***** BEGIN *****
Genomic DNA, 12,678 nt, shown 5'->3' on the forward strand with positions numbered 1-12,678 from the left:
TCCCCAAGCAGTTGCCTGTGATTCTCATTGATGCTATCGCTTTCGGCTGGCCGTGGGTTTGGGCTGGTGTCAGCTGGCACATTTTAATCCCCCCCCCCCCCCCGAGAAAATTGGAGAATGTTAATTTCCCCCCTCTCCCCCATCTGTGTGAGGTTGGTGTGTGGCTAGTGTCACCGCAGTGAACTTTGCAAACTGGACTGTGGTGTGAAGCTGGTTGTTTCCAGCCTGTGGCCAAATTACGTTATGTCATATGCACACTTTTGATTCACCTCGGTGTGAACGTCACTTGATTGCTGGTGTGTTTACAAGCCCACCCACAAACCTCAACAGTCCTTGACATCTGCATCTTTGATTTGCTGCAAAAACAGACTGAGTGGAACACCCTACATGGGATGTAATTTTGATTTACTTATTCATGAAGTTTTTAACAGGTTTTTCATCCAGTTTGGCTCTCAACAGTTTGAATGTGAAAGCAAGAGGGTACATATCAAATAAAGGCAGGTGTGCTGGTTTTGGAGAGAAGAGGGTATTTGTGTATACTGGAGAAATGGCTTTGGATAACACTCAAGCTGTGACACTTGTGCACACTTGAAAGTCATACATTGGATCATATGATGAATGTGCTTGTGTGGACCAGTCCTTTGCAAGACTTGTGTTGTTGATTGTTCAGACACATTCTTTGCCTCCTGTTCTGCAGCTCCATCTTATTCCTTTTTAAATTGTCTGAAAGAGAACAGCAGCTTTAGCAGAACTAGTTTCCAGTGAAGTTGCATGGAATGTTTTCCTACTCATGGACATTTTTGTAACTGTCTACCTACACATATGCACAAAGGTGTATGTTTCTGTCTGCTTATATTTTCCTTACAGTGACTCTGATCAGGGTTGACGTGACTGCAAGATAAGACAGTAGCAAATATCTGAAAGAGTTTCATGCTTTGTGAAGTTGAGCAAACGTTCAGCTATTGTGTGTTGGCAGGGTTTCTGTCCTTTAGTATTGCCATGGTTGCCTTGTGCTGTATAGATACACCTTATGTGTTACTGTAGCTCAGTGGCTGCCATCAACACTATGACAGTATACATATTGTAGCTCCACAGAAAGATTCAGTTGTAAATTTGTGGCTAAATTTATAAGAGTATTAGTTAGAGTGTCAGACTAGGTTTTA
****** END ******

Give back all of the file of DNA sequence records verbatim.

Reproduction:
Genomic DNA, 12,678 nt, shown 5'->3' on the forward strand with positions numbered 1-12,678 from the left:
TCCCCAAGCAGTTGCCTGTGATTCTCATTGATGCTATCGCTTTCGGCTGGCCGTGGGTTTGGGCTGGTGTCAGCTGGCACATTTTAATCCCCCCCCCCCCCCCGAGAAAATTGGAGAATGTTAATTTCCCCCCTCTCCCCCATCTGTGTGAGGTTGGTGTGTGGCTAGTGTCACCGCAGTGAACTTTGCAAACTGGACTGTGGTGTGAAGCTGGTTGTTTCCAGCCTGTGGCCAAATTACGTTATGTCATATGCACACTTTTGATTCACCTCGGTGTGAACGTCACTTGATTGCTGGTGTGTTTACAAGCCCACCCACAAACCTCAACAGTCCTTGACATCTGCATCTTTGATTTGCTGCAAAAACAGACTGAGTGGAACACCCTACATGGGATGTAATTTTGATTTACTTATTCATGAAGTTTTTAACAGGTTTTTCATCCAGTTTGGCTCTCAACAGTTTGAATGTGAAAGCAAGAGGGTACATATCAAATAAAGGCAGGTGTGCTGGTTTTGGAGAGAAGAGGGTATTTGTGTATACTGGAGAAATGGCTTTGGATAACACTCAAGCTGTGACACTTGTGCACACTTGAAAGTCATACATTGGATCATATGATGAATGTGCTTGTGTGGACCAGTCCTTTGCAAGACTTGTGTTGTTGATTGTTCAGACACATTCTTTGCCTCCTGTTCTGCAGCTCCATCTTATTCCTTTTTAAATTGTCTGAAAGAGAACAGCAGCTTTAGCAGAACTAGTTTCCAGTGAAGTTGCATGGAATGTTTTCCTACTCATGGACATTTTTGTAACTGTCTACCTACACATATGCACAAAGGTGTATGTTTCTGTCTGCTTATATTTTCCTTACAGTGACTCTGATCAGGGTTGACGTGACTGCAAGATAAGACAGTAGCAAATATCTGAAAGAGTTTCATGCTTTGTGAAGTTGAGCAAACGTTCAGCTATTGTGTGTTGGCAGGGTTTCTGTCCTTTAGTATTGCCATGGTTGCCTTGTGCTGTATAGATACACCTTATGTGTTACTGTAGCTCAGTGGCTGCCATCAACACTATGACAGTATACATATTGTAGCTCCACAGAAAGATTCAGTTGTAAATTTGTGGCTAAATTTATAAGAGTATTAGTTAGAGTGTCAGACTAGGTTTTA